Autosomal recessive IRDs caused by ARL3 mutations have also been described by phenotype (Sheikh et al., 2019; Fu et al., 2021). In two Pakistani families that shared the same homozygous pathogenic ARL3 variant (p.Arg99Ile; Sheikh et al., 2019), there was imaging evidence of maculopathy (whether atrophy or bull’s eye changes) in the second to the fourth decades of life and reduced acuities. Visual fields are reported as not showing peripheral vision loss, but no details are provided. It is not clear if color vision is affected—textual reference is made to it being normal but a table indicates abnormalities in some patients. ERGs, albeit using skin electrodes leading to a limited range of amplitude (Bradshaw et al., 2004), had a rod and cone signal relationship that suggested cone > rod dysfunction, unlike the equal cone and rod ERG dysfunction in the present study. From the information provided, the disease expression due to this homozygous ARL3 variant may be that of a CRD or a maculopathy in these myopic patients. The proband of the Chinese family with a compound ARL3 heterozygote (p.Thr31Ala, p.Cys118Phe; age 19, male) had reduced acuities and color vision abnormalities. Visual fields are reported as a “tunnel” but only midperipheral fields are shown: a superior temporal abnormality corresponds to the pigmentary changes in the inferior nasal retina. The ERGs are not readily interpretable as shown (without normal data for reference) but are said to be reduced for rod and cone responses. OCTs have abnormalities in outer retinal layers, but there appears to be a well-preserved outer nuclear layer in the scans. The heterozygous father (p.Thr31Ala), the only other family member with a phenotype, is described as having normal visual acuity, a central scotoma, color vision abnormalities, OCT with foveal area preservation but para- and peri-central outer retinal layer abnormalities, and possibly a bull’s eye maculopathy (“circular degeneration around macular fovea”; Fu et al., 2021). Both family members seem to show a widespread rod and cone degeneration with different severities.

A conclusion from our report taken together with the other published data of ARL3 disease is that both rod and cone photoreceptors are affected across the retina and maculopathy tends to be present even at early stages. Forcing the phenotype into a simplified binary clinical classification of RCD (RP) versus CRD may only lead to another molecular disease being labeled as showing phenotypic variability. A more general description for now should open the door for more detailed observations in future patients identified with non-syndromic ARL3 mutations.

Data Availability Statement

The datasets presented in this study can be found in online repositories. The names of the repository/repositories and accession number(s) can be found below: https://databases.lovd.nl/shared/individuals/00375519.

Ethics Statement

The studies involving human participants were reviewed and approved by the University of Pennsylvania. Written informed consent to participate in this study was provided by the participants or the participants’ legal guardian/next of kin. Written informed consent was obtained from the individual(s), and minor(s)’ legal guardian/next of kin, for the publication of any potentially identifiable images or data included in this article.

Author Contributions

SJ and AC designed and supervised the clinical aspects of the study. RR, ME, and ASw performed and interpreted the molecular results. AR, ASu, and RS analyzed and managed the data from phenotyping. All authors contributed to the article and approved the submitted version.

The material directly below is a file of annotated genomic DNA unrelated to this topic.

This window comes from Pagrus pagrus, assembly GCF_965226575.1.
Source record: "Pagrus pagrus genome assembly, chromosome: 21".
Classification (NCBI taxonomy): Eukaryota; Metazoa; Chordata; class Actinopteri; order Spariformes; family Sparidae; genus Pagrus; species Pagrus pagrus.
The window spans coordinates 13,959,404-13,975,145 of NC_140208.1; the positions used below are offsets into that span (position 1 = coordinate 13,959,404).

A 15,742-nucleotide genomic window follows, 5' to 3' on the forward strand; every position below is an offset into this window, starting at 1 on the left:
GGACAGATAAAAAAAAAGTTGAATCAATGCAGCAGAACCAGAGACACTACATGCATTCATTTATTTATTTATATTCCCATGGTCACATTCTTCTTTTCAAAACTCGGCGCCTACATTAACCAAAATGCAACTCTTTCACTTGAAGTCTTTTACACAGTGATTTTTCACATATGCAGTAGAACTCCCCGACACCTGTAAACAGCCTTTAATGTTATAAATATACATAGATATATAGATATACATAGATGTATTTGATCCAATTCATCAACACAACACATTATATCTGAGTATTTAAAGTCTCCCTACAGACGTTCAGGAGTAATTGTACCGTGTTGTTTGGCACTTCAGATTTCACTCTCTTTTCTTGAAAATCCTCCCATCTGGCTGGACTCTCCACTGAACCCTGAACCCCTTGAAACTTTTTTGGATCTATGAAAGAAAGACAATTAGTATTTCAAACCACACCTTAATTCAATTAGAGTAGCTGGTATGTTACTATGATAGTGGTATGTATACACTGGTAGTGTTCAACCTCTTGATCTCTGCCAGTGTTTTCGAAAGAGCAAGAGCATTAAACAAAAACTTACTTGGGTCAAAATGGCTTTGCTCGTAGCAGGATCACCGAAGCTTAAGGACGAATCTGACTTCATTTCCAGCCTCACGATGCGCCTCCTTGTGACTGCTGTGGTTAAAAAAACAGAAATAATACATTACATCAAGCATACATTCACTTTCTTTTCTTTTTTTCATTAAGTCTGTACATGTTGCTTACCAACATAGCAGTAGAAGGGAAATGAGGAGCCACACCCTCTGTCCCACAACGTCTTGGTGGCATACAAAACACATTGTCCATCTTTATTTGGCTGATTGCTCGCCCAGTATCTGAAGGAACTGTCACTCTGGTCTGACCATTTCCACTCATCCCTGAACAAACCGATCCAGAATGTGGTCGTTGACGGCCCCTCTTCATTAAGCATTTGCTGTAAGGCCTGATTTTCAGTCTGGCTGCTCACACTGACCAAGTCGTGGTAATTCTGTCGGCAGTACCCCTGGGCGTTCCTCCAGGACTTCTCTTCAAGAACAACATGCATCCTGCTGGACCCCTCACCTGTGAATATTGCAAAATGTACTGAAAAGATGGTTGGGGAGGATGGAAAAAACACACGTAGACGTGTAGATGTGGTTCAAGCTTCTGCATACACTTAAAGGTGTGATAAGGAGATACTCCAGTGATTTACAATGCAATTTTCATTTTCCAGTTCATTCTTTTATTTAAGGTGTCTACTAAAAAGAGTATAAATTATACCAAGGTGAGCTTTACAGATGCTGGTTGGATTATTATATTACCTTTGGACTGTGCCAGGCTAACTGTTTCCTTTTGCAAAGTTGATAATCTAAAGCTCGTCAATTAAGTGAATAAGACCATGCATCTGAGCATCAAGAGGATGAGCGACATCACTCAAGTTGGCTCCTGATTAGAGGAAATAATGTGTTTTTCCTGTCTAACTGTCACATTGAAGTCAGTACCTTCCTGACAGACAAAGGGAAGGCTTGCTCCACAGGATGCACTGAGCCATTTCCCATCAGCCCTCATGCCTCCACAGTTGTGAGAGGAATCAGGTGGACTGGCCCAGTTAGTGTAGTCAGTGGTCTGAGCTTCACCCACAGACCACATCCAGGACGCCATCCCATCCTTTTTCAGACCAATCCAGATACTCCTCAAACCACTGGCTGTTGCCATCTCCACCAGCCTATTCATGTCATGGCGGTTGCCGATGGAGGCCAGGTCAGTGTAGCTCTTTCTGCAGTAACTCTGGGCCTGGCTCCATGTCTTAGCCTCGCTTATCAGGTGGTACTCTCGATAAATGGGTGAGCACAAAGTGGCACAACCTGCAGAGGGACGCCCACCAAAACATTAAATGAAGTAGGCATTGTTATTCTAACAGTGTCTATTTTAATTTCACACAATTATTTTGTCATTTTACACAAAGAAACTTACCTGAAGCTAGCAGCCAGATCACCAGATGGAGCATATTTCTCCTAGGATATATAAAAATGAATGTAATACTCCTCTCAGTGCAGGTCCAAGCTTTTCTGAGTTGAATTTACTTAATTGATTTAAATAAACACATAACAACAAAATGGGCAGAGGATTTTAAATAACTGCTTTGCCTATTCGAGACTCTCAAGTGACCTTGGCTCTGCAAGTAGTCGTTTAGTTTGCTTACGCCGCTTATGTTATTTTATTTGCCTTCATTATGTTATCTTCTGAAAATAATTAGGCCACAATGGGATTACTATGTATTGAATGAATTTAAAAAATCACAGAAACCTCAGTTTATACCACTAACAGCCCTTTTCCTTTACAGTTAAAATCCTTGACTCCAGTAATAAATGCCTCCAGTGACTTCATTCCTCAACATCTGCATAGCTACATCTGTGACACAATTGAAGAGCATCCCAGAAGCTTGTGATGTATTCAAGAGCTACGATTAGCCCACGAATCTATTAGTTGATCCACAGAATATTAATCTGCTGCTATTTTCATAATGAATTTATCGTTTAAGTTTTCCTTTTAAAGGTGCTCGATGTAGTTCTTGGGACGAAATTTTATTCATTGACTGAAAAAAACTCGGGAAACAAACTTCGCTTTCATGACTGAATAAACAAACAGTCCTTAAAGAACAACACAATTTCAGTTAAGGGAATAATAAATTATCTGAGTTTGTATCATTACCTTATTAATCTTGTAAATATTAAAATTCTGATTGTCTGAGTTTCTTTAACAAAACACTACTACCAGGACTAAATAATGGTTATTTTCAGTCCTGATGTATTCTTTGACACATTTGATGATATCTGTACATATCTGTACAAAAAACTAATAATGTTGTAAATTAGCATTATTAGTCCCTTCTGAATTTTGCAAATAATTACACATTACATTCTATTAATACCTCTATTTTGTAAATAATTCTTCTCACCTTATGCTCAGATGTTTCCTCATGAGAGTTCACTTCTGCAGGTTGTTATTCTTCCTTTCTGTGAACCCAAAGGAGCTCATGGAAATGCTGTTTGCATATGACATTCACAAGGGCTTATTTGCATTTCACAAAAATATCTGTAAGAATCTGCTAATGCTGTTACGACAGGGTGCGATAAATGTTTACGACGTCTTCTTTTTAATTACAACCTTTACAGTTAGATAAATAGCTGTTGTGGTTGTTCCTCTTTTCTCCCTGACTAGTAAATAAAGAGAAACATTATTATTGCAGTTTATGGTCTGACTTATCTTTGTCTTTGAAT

This research was supported by Intramural Research Program of the National Eye Institute (ZIAEY000546 to AS) and utilized the computational resources of the NIH HPC Biowulf cluster (http://hpc.nih.gov). RR is supported by an Unrestricted grant from Research to Prevent Blindness (RPB) to Baylor College of Medicine.

Conflict of Interest

The authors declare that the research was conducted in the absence of any commercial or financial relationships that could be construed as a potential conflict of interest.

Publisher’s Note

All claims expressed in this article are solely those of the authors and do not necessarily represent those of their affiliated organizations, or those of the publisher, the editors and the reviewers. Any product that may be evaluated in this article, or claim that may be made by its manufacturer, is not guaranteed or endorsed by the publisher.

Supplementary Material

The Supplementary Material for this article can be found online at: https://www.frontiersin.org/articles/10.3389/fcell.2021.720782/full#supplementary-material

Supplementary Figure 1 | (A) Visual acuity as a function of age in five members of the ARL3 family. Longitudinal data are shown as symbols connected by lines. (B) Visual acuities in four of the patients replotted as a function of years after an estimated onset of decline in acuity. The dashed line corresponds to the group decline in acuity (0.029 logMAR/year or 6.9% per year; n = 8 eyes, mixed-effects model).


  1. ^ https://sph.uth.edu/retnet/
  2. ^ http://picard.sourceforge.net
  3. ^ https://sph.uth.edu/Retnet/sum-dis.htm
  4. ^ http://genome.ucsc.edu


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Keywords: chromatic perimetry, ciliopathy, cones, electroretinography, retinal degeneration, rods, whole exome sequencing

Citation: Ratnapriya R, Jacobson SG, Cideciyan AV, English MA, Roman AJ, Sumaroka A, Sheplock R and Swaroop A (2021) A Novel ARL3 Gene Mutation Associated With Autosomal Dominant Retinal Degeneration. Front. Cell Dev. Biol. 9:720782. doi: 10.3389/fcell.2021.720782

Received: 05 June 2021; Accepted: 07 July 2021;
Published: 17 August 2021.

Edited by:

Minzhong Yu, Case Western Reserve University, United States

Reviewed by:

Wolfgang Baehr, The University of Utah, United States
Bo Lei, Henan Provincial People’s Hospital, China
John Andrew Sayer, Newcastle University, United Kingdom
Visvanathan Ramamurthy, West Virginia University, United States

Copyright © 2021 Ratnapriya, Jacobson, Cideciyan, English, Roman, Sumaroka, Sheplock and Swaroop. This is an open-access article distributed under the terms of the Creative Commons Attribution License (CC BY). The use, distribution or reproduction in other forums is permitted, provided the original author(s) and the copyright owner(s) are credited and that the original publication in this journal is cited, in accordance with accepted academic practice. No use, distribution or reproduction is permitted which does not comply with these terms.

*Correspondence: Rinki Ratnapriya, RinkiRatna.Priya@bcm.edu; Samuel G. Jacobson, jacobsos@pennmedicine.upenn.edu